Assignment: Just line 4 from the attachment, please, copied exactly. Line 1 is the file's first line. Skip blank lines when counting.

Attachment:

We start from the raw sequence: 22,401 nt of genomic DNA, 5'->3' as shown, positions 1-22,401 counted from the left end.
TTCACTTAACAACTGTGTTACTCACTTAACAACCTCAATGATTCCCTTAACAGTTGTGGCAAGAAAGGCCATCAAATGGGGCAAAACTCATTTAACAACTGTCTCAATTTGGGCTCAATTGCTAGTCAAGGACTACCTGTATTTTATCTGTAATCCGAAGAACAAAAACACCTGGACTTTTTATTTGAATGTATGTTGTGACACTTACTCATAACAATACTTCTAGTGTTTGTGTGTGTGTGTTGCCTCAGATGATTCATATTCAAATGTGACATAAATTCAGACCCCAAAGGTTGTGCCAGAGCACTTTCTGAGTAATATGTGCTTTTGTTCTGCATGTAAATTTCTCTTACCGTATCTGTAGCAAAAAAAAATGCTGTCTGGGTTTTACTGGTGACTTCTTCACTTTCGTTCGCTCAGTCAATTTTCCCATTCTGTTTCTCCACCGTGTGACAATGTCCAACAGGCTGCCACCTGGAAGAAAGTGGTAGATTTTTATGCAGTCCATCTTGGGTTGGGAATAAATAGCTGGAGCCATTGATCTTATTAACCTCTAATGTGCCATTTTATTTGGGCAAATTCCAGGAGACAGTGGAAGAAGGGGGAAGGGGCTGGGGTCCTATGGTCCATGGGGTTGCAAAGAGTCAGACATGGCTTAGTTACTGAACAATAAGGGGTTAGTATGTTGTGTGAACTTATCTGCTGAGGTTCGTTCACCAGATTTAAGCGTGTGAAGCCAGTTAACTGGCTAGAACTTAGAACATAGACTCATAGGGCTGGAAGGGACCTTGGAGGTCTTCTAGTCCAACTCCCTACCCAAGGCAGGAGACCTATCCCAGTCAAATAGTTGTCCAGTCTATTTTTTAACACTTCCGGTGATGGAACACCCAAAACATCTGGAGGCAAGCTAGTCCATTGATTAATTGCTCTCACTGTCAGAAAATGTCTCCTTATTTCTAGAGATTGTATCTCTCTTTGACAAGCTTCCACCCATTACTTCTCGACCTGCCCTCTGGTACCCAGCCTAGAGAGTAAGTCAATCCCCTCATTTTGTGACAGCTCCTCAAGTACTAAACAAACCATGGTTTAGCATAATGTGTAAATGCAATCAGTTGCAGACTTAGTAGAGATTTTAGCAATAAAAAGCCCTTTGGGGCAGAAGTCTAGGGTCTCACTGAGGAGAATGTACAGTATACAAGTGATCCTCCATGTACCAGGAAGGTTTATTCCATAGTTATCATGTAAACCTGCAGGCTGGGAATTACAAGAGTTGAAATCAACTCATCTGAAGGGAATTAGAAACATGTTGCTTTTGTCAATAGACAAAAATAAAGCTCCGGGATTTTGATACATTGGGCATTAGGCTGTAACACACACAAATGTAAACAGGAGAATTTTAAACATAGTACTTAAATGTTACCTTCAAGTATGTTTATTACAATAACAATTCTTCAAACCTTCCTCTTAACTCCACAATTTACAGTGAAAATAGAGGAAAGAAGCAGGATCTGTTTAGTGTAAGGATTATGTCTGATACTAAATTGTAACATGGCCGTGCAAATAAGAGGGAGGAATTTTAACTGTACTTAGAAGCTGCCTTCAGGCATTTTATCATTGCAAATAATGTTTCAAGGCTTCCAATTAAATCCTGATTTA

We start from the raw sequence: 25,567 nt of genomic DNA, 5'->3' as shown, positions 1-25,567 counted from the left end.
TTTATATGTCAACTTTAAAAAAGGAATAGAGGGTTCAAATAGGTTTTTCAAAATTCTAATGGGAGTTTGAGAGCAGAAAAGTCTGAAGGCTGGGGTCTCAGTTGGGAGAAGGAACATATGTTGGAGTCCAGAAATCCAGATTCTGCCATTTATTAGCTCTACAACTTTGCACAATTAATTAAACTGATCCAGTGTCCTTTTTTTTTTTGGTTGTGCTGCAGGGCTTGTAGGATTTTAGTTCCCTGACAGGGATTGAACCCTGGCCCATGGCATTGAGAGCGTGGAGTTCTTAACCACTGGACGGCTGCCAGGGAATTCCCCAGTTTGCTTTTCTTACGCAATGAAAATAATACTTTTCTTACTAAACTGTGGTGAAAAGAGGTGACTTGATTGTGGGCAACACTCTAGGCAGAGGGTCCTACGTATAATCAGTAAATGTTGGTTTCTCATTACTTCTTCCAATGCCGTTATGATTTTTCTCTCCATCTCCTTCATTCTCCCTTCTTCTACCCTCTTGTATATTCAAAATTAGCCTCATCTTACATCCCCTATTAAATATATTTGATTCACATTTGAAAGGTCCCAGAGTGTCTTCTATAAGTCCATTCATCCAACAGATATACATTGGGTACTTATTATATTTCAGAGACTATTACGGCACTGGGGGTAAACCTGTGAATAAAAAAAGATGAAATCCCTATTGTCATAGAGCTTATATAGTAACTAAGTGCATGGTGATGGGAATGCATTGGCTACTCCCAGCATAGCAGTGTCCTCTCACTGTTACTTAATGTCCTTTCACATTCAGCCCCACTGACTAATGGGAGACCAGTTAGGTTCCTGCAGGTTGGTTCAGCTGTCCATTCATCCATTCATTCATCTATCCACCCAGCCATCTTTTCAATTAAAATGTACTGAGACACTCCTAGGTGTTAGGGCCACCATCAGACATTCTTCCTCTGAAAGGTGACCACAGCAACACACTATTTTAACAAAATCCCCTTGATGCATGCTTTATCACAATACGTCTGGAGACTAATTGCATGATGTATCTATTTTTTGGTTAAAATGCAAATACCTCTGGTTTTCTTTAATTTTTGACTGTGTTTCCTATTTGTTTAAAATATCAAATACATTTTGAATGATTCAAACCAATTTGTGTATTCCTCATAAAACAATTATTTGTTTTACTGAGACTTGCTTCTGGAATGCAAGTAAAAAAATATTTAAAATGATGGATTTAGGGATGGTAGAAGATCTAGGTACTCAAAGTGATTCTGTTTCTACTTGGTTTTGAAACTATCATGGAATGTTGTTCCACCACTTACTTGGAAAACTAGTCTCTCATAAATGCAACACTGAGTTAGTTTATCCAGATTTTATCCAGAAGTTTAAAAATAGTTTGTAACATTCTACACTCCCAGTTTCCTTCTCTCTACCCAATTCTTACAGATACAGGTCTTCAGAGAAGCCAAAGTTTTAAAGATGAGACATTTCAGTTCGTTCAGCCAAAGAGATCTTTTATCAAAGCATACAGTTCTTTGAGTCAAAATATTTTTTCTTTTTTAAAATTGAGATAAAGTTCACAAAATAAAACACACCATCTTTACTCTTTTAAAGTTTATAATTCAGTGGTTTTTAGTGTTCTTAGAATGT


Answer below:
TTTATATGTCAACTTTAAAAAAGGAATAGAGGGTTCAAATAGGTTTTTCAAAATTCTAATGGGAGTTTGAGAGCAGAAAAGTCTGAAGGCTGGGGTCTCAGTTGGGAGAAGGAACATATGTTGGAGTCCAGAAATCCAGATTCTGCCATTTATTAGCTCTACAACTTTGCACAATTAATTAAACTGATCCAGTGTCCTTTTTTTTTTTGGTTGTGCTGCAGGGCTTGTAGGATTTTAGTTCCCTGACAGGGATTGAACCCTGGCCCATGGCATTGAGAGCGTGGAGTTCTTAACCACTGGACGGCTGCCAGGGAATTCCCCAGTTTGCTTTTCTTACGCAATGAAAATAATACTTTTCTTACTAAACTGTGGTGAAAAGAGGTGACTTGATTGTGGGCAACACTCTAGGCAGAGGGTCCTACGTATAATCAGTAAATGTTGGTTTCTCATTACTTCTTCCAATGCCGTTATGATTTTTCTCTCCATCTCCTTCATTCTCCCTTCTTCTACCCTCTTGTATATTCAAAATTAGCCTCATCTTACATCCCCTATTAAATATATTTGATTCACATTTGAAAGGTCCCAGAGTGTCTTCTATAAGTCCATTCATCCAACAGATATACATTGGGTACTTATTATATTTCAGAGACTATTACGGCACTGGGGGTAAACCTGTGAATAAAAAAAGATGAAATCCCTATTGTCATAGAGCTTATATAGTAACTAAGTGCATGGTGATGGGAATGCATTGGCTACTCCCAGCATAGCAGTGTCCTCTCACTGTTACTTAATGTCCTTTCACATTCAGCCCCACTGACTAATGGGAGACCAGTTAGGTTCCTGCAGGTTGGTTCAGCTGTCCATTCATCCATTCATTCATCTATCCACCCAGCCATCTTTTCAATTAAAATGTACTGAGACACTCCTAGGTGTTAGGGCCACCATCAGACATTCTTCCTCTGAAAGGTGACCACAGCAACACACTATTTTAACAAAATCCCCTTGATGCATGCTTTATCACAATACGTCTGGAGACTAATTGCATGATGTATCTATTTTTTGGTTAAAATGCAAATACCTCTGGTTTTCTTTAATTTTTGACTGTGTTTCCTATTTGTTTAAAATATCAAATACATTTTGAATGATTCAAACCAATTTGTGTATTCCTCATAAAACAATTATTTGTTTTACTGAGACTTGCTTCTGGAATGCAAGTAAAAAAATATTTAAAATGATGGATTTAGGGATGGTAGAAGATCTAGGTACTCAAAGTGATTCTGTTTCTACTTGGTTTTGAAACTATCATGGAATGTTGTTCCACCACTTACTTGGAAAACTAGTCTCTCATAAATGCAACACTGAGTTAGTTTATCCAGATTTTATCCAGAAGTTTAAAAATAGTTTGTAACATTCTACACTCCCAGTTTCCTTCTCTCTACCCAATTCTTACAGATACAGGTCTTCAGAGAAGCCAAAGTTTTAAAGATGAGACATTTCAGTTCGTTCAGCCAAAGAGATCTTTTATCAAAGCATACAGTTCTTTGAGTCAAAATATTTTTTCTTTTTTAAAATTGAGATAAAGTTCACAAAATAAAACACACCATCTTTACTCTTTTAAAGTTTATAATTCAGTGGTTTTTAGTGTTCTTAGAATGT